As far as I’m aware, this phenomenon has not been tested at great distances (i.e. — several light seconds or greater). Thus there is still a lot we don’t know about this. If anyone has information otherwise, I’ll listen. At the same time, I believe this could still be a good metaphor for how the Father and Son are one, but I’m not convinced it is litterally so.

  18. Martin John Madsen on January 23, 2009 at 5:28 pm

    I believe this is the first time I’ve seen quantum mechanics on T&S. Nice.

    As a quantum mechanic myself, I would like to make a couple of notes on the analogy you make. First of all, we (as physicists) stand on dangerous ground when we talk about one particle “knowing” about another. Photons, electrons, etc. are just inanimate objects that have no “memory”- they can’t have “knowledge” about anything in the sense that humans can.

    That said, there is something going on that these experiments show a correlation between particles that were entangled. Now, granted, correlation (Alice and Bob doing the same thing) is not all that fantastic– every time I roll dice, if the six comes us, the one always face down. That does not mean either “knows” about anything, nor it is very exciting. The quantum systems you mention are interesting because there is a correlation that follows the crazy rules of quantum mechanics. To me, this is the most exciting part about quantum physics- though we have a theory that agrees well with experiment, it is silent as to *how* the correlation exists.

    That said, the idea of relating celestial one-ness to a quantum correlation seems stretched (especially because we cannot predict what either Alice or Bob would show up as in our measurements- we can only say they are correlated). The analogy with the dice works just as well in terms of communicating the idea of a perfect correlation and is a lot less confusing to the general public.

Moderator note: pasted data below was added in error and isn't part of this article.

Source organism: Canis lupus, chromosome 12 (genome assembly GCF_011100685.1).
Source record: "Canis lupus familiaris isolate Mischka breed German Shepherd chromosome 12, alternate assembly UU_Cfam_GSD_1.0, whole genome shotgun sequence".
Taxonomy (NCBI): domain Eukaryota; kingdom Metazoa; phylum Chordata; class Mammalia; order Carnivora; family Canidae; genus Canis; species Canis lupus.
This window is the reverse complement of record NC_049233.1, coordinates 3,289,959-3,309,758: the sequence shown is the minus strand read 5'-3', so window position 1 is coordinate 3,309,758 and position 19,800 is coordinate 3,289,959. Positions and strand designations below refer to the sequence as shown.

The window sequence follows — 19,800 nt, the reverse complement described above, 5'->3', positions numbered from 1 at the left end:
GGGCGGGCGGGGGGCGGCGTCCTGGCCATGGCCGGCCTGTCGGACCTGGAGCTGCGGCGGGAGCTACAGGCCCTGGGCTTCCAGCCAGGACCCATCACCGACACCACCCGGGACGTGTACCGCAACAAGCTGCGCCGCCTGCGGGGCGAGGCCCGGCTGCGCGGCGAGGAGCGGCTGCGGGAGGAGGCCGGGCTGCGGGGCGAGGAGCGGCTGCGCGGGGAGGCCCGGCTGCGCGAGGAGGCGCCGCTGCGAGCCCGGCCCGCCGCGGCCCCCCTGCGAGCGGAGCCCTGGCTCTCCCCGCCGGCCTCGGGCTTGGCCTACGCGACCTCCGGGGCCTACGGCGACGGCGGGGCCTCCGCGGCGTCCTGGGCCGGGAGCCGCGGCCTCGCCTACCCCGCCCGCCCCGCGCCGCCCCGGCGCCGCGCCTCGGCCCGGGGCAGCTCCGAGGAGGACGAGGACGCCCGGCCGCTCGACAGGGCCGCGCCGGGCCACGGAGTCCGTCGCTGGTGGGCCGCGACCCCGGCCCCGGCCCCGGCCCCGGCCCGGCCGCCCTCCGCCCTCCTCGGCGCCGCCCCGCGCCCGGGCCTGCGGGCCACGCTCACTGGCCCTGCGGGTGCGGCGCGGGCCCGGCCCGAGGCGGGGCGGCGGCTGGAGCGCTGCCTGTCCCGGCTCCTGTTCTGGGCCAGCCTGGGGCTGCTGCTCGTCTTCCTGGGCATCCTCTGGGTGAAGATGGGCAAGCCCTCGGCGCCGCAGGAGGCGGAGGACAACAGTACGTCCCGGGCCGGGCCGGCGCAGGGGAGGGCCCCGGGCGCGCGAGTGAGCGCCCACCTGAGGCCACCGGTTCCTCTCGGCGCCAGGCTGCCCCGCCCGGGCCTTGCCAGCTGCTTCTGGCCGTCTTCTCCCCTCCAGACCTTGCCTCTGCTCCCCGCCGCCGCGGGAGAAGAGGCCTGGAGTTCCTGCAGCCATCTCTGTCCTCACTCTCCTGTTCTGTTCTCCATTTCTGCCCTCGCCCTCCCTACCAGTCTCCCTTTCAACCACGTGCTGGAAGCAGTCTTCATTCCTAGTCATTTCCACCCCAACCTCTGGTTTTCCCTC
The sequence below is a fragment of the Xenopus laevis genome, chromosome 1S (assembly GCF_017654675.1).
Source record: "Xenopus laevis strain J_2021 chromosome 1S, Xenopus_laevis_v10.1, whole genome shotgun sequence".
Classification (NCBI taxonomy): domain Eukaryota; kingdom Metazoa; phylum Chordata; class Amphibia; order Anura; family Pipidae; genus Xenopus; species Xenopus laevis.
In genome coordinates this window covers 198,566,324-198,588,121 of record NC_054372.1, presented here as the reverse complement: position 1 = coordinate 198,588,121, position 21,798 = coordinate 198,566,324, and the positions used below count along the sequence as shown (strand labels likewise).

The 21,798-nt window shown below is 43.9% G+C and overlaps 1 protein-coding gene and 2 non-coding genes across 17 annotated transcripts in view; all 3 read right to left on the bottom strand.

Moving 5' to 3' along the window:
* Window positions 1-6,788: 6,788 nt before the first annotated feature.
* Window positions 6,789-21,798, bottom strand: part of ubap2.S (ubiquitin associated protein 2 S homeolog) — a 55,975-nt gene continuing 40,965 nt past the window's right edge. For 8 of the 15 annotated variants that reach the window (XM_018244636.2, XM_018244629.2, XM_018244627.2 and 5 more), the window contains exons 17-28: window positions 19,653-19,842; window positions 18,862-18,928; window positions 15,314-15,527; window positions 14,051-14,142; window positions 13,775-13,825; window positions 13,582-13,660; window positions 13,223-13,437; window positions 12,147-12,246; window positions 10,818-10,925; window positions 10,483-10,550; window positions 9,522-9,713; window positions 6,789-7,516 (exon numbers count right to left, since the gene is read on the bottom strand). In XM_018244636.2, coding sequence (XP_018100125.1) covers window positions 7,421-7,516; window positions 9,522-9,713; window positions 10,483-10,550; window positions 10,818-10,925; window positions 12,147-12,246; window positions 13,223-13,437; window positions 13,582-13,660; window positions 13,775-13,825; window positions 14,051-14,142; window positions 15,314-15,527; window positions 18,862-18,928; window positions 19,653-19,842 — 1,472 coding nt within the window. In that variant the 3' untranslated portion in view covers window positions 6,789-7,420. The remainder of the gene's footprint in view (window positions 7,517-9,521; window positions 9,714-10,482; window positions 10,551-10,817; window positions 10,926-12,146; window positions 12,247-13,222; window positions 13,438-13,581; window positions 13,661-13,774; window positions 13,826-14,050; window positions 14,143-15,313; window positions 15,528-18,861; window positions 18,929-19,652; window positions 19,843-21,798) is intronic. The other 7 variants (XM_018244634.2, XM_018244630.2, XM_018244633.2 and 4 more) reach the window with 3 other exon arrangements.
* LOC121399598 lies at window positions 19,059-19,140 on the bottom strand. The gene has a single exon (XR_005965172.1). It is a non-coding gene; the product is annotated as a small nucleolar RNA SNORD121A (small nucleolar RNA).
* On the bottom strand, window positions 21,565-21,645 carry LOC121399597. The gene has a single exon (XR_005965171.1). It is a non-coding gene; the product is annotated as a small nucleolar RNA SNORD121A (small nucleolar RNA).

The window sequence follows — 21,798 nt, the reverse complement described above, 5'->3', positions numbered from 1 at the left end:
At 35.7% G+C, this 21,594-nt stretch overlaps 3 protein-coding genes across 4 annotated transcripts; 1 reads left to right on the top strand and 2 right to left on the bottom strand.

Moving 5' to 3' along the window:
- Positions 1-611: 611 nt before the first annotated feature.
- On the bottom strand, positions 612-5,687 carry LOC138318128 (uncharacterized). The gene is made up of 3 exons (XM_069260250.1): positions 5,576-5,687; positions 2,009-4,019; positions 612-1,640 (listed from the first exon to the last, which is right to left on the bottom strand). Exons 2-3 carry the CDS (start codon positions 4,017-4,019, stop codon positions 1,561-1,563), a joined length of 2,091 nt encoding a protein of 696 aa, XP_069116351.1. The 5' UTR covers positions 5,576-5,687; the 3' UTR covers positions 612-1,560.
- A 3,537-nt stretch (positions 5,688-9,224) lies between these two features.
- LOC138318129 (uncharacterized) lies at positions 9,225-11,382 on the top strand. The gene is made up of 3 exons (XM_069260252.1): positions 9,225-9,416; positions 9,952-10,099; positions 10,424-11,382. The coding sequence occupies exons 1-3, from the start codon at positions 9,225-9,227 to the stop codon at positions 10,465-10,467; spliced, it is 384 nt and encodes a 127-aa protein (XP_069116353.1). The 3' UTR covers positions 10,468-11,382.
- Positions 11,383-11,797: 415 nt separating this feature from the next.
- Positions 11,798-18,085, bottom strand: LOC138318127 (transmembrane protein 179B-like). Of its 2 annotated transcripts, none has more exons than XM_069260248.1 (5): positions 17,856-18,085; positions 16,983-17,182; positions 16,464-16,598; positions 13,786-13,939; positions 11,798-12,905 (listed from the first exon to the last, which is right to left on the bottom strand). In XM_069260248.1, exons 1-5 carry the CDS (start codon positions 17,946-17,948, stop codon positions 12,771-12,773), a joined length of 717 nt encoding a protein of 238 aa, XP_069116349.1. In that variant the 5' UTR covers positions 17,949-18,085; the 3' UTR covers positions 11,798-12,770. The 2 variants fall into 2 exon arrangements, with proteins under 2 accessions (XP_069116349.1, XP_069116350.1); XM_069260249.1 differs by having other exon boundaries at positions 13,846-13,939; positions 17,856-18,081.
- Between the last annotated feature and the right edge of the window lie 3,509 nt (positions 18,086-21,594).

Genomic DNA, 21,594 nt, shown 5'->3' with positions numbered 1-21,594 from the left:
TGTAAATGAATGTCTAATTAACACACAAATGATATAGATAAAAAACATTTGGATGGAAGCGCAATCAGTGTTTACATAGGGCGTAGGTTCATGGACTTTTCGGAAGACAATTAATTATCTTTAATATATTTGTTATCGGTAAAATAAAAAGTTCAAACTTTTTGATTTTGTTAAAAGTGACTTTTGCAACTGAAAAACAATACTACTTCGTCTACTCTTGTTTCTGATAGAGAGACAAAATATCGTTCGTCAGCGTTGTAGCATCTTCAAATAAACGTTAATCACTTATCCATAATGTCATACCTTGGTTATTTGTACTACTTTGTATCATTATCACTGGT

The other sticky part of this analogy is the communication part. Einstein was correct in that we do not have any way of communicating information faster than the speed of light. The quantum entanglement shows that *something* is communicating, but is is not information. Thus, faster-than-light communication (between Father and Son or between Alice and Bob) is still not possible (at least from what we currently understand).

  19. Spencer Gilbert on January 23, 2009 at 5:31 pm

    Ya know that wasn’t bad…very clever drawing on the science and religion…interesting.

  20. kevinf on January 23, 2009 at 5:32 pm

    I read once where the entanglement concept was compared to ripples in a pond, created by a stone dropped into still waters. The waves moving away from the disturbance in opposite directions are exact mirror images of one another, regardless of the distance. In that description, the “stone” was the big bang, and we are just witnessing the continuing ripples down through time and space.

    That is also a nice analogy for the creation, an event, like the atonement, which ripples down through our time and space, but the essential characteristics never change, ie “My name is Endless, and Endless is my name”.

    FYI, the cryptographic aspects of quantum mechanics are more closely tied to other characteristics of quantum physics, not so much entanglement. The application is that a quantum computer could both relatively quickly crack any current existing encryption scheme, and potentially create otherwise uncrackable encryption algorithms.

  21. Spencer Gilbert on January 23, 2009 at 5:34 pm

    From an engineering standpoint…Martin is 100% on…as the older of brother of Sheldon, that was cute comparison to make…certainly interesting to think about.